That’s a third of the unit’s staff. It’s part of the ongoing staffing crisis at Tacoma General and all hospitals throughout MultiCare Health System. And the surge in patients is trickling down to all corners of the hospital.
Support staff are dealing with frustrated and, at times, violent family members who can't be at the bedside as their loved ones die. Social workers are tasked with virtual check-ins with those families because nurses are too overwhelmed to speak with all of them. Doctors are combating misinformation, attempting to explain why unauthorized treatments like ivermectin aren't viable treatment options.
Margaret Korkes, clinical director for Tacoma General’s emergency department, walks through the hallways of a normally dark trauma unit.
“It is now kind of overrun and staffed due to COVID patients,” Korkes said.
Another area of the emergency room has been repurposed for people who are admitted to the hospital. Korkes says more than a third of all ER beds are now private in-patient rooms for all patients, COVID or otherwise, because other areas of the hospital are at capacity.
“We are so overwhelmed with all patients that it’s created a cascading effect down to the emergency department,” Korkes said. “And every emergency department sees this.”
That means anyone who goes to any hospital right now for any reason is likely to see longer wait times and possibly less privacy. At Tacoma General, patients are even being treated in the intake triage rooms near the ER front desk. The COVID surge is pushing patient care to the front doors of the hospital. Just outside, a tent offers more space for patients waiting to be seen.
“We’re starting to use the measures that when COVID first started, we all had meetings for the ‘what if,’ ” Korkes said. “And we are now in that ‘what if.’ ”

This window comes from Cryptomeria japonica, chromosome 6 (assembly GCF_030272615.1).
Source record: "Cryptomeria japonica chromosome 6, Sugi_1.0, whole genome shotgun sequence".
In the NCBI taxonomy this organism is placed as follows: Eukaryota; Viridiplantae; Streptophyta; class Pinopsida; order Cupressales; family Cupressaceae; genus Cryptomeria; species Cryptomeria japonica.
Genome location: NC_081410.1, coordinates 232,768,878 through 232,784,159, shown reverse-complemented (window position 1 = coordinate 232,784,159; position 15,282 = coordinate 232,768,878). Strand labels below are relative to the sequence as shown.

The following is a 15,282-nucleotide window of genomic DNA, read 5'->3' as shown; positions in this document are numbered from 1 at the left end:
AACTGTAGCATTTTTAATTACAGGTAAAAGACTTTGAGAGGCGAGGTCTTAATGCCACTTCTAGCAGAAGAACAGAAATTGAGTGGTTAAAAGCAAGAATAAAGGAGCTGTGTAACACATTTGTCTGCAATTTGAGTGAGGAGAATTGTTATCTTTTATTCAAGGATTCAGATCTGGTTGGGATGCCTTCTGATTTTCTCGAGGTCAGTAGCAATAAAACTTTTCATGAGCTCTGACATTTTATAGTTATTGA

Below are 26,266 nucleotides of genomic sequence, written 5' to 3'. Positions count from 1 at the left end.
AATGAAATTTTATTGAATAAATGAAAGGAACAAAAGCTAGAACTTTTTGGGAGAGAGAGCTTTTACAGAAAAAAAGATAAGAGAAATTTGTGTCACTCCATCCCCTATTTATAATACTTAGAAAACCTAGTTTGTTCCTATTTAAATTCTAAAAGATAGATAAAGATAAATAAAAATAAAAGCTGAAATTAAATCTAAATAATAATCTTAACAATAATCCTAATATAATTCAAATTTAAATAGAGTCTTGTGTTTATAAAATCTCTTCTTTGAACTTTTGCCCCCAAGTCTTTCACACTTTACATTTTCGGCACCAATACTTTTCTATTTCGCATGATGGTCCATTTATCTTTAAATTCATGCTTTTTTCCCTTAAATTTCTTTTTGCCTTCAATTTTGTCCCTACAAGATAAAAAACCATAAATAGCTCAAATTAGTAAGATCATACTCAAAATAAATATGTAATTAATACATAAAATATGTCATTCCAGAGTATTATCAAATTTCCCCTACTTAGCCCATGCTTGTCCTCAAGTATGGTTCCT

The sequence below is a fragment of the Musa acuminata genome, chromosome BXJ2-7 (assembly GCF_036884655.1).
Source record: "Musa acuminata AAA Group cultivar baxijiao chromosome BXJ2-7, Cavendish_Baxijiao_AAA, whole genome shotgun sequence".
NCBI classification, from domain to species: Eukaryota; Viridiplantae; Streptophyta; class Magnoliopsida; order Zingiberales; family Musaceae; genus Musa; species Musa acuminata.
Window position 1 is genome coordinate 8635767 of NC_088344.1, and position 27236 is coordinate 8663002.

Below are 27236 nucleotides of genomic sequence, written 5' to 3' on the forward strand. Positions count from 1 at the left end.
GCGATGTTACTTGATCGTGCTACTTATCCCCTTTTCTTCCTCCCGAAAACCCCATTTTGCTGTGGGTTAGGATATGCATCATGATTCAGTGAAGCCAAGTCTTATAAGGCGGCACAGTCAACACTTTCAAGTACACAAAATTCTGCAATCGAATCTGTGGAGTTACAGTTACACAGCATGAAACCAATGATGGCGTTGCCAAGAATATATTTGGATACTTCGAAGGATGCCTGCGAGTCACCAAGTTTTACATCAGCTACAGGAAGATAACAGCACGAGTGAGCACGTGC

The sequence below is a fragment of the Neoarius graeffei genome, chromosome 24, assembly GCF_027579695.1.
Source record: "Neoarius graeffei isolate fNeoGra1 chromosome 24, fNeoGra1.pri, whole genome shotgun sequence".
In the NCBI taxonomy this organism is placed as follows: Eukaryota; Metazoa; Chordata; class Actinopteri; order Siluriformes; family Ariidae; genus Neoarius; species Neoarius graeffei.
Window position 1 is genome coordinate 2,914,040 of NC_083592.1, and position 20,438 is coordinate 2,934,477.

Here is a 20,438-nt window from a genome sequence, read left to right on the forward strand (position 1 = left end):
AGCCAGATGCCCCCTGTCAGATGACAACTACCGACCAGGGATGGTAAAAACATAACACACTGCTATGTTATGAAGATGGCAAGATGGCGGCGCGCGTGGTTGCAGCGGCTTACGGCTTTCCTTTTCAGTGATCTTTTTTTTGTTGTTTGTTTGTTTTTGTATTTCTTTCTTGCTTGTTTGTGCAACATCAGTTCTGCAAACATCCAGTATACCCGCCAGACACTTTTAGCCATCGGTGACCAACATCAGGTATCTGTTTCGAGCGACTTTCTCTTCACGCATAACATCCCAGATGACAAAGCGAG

McCarthy, the respiratory therapist, says she does what she can to recharge when she is not at work. That includes Zoom yoga sessions with her friend who is an instructor, or quick phone calls during her breaks with people she loves. And she focuses on what she can control.
“I haven’t seen anybody die from the vaccine, but every day I’ve been here, I’ve seen someone die from COVID,” McCarthy said. “I feel like we’ve tapped out who’s going to listen, and then everybody else is on belief status. You can’t change other people’s beliefs.”
So McCarthy says she doesn’t try to have those conversations. She says they don’t go anywhere or benefit anyone. She stressed that she doesn’t have any energy left after working long hours each day.
Still, McCarthy wishes people on the fence would get the vaccine. So does Korkes. She says it’s one of the simple ways people can support health-care workers.
“Wear a mask. Take a vaccine. From a health-care worker standpoint, it makes a tremendous difference,” Korkes said. “A majority of our very, very sick patients are unvaccinated. And it’s very tragic to see younger and younger people die of things that we could have controlled.”
Right now, hospitals are closer than ever to rationing care. So health-care workers are bracing for things to get worse before they get better.